WG 4: Interfaces and Milli-Micro-Meter Fluid Mechanics

This work group focuses on phenomena at stake when fluids are manipulated at small scales, which is obviously commonly encountered in many industrial processes. The research interests comprise the physics of drops and jets, the properties of interfaces, which are free or stabilized by means of capillary adsorbed particles, various liquid encapsulation processes, as well as printing/coating using Newtonian as well as complex fluids.

The research group has been developing a strong expertise in both the experimental studies and the analytical modeling of drop formation and of drop evolution while subjected to impacts or collisions. A variety of configurations as already been studied in our group such as drop-drop collisions, drop-particle collisions, drop-jet collisions, drop impacts onto liquid films or onto pools. One of the main objectives is to predict the outcomes in terms of possible regimes such as fragmentation, coalescence, encapsulation or deposition. Driven by innovative applications, the group applies this basic knowledge to develop in air-microfluidics. A recent application is our patented method to continuously and regularly encapsulate micro-droplets into advanced fibers.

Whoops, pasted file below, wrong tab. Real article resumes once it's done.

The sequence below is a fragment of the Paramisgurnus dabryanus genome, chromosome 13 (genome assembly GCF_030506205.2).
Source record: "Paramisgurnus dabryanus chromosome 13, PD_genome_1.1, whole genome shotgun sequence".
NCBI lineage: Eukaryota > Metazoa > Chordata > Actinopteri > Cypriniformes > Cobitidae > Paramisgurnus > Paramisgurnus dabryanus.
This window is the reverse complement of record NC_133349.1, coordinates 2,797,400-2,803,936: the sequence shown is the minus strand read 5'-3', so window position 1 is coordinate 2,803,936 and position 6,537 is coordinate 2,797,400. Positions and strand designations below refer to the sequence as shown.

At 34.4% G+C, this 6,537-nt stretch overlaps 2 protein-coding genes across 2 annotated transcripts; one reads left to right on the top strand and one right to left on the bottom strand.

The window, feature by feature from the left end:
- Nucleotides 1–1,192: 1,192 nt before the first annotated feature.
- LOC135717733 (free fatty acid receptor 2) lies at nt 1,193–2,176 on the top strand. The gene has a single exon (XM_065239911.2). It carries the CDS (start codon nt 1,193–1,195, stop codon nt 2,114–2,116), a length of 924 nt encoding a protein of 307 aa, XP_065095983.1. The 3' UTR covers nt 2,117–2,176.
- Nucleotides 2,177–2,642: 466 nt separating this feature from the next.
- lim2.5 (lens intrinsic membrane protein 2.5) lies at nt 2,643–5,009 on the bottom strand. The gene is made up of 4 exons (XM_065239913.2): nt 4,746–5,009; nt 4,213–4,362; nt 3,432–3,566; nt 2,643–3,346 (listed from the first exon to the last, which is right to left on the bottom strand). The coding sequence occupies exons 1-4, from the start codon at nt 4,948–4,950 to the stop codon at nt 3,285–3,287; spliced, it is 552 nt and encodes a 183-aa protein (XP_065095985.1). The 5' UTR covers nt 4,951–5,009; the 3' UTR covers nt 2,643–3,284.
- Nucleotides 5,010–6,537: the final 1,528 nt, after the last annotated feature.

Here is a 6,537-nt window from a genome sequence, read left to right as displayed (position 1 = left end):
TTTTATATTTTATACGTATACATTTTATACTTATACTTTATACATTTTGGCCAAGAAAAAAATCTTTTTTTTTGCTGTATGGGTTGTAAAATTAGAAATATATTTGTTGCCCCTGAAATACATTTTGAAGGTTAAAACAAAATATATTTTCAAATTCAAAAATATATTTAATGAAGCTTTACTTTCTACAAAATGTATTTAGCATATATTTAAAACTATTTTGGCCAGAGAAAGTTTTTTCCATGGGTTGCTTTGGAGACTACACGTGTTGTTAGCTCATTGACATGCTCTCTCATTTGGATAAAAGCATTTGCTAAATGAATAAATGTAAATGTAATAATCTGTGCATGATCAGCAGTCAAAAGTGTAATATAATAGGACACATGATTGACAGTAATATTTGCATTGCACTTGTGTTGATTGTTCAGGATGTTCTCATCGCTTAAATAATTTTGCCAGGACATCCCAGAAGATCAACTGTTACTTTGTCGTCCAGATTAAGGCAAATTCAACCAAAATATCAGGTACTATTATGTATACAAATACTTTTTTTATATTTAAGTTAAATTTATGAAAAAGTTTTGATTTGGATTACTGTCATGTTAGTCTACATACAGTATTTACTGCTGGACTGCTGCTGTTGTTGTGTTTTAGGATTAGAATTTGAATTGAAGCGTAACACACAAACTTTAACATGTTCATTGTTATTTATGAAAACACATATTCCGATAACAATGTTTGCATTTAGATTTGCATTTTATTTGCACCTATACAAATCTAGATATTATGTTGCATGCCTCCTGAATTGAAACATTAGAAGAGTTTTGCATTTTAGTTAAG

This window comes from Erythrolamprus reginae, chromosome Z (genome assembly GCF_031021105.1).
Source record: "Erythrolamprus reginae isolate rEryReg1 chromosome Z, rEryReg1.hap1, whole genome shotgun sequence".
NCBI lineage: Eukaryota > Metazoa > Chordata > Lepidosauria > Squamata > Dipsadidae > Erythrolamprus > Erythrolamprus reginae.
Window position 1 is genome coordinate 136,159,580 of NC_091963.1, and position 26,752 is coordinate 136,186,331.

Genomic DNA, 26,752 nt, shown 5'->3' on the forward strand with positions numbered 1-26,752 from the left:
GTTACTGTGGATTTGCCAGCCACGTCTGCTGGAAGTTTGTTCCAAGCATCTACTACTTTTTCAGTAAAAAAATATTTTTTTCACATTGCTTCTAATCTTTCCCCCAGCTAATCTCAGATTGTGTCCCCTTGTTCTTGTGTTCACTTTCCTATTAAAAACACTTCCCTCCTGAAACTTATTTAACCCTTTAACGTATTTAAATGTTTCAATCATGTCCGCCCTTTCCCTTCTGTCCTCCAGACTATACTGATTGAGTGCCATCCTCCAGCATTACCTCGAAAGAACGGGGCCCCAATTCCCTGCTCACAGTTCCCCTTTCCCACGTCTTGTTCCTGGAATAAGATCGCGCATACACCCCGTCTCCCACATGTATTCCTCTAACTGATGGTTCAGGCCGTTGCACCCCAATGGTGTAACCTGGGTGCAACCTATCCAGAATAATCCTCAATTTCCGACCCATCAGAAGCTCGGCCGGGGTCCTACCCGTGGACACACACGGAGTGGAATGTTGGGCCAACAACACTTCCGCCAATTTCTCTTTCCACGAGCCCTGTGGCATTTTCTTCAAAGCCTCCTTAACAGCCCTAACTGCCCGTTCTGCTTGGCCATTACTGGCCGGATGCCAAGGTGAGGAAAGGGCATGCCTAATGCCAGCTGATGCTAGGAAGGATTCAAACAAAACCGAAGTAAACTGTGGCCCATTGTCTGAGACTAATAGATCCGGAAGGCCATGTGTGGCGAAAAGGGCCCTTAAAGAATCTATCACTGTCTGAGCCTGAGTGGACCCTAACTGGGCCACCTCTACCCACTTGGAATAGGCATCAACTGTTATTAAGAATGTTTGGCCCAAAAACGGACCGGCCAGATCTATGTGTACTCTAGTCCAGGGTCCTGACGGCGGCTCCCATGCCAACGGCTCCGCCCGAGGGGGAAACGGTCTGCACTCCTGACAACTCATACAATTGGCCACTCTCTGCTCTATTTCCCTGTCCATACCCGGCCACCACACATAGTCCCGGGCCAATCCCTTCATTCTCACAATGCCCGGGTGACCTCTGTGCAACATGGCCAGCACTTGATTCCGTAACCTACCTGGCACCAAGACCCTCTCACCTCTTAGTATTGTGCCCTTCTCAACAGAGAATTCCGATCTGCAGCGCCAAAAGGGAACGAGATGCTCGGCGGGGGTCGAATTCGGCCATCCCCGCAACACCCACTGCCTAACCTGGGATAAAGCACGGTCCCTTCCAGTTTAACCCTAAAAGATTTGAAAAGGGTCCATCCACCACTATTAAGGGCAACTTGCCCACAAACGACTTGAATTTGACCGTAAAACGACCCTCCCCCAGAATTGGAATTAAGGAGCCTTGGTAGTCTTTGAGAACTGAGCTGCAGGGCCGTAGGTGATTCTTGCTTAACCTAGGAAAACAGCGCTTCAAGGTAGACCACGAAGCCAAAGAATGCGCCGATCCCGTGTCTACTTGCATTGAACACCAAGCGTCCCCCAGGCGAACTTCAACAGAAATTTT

Further to classical liquid-liquid and liquid-gas interfaces, interfaces stabilized by capillary adsorbed particles are actively studied. Pioneer work is carried out on the properties of flat interfaces and drops coated by micro-particles - also called armored interfaces and liquid marbles, respectively. Of special interest are the mechanical responses of these interfaces when subjected to different forcing; and especially when strong strains and high shear rates are at stake, as these conditions often correspond to those of industrial processes.

Indeed, an important aspect of our work consists in applying our expertise developed via basic research to solve the challenges encountered in industrial applications. The latter comprise problems as diverse as the development of printing medicine, the coating of micro-textured surfaces, the efficient mixing of small quantities of complex fluids, the drying of isolated droplets or liquid films or the understanding of self-emulsification processes to enhance the bio-availability of poorly water soluble actives.


Institute of Fluid Mechanics and Heat Transfer
Inffeldgasse 25 F
8010 Graz

Tel.: +43 (0) 316 / 873 - 7341
Fax: +43 (0) 316 / 873 - 7356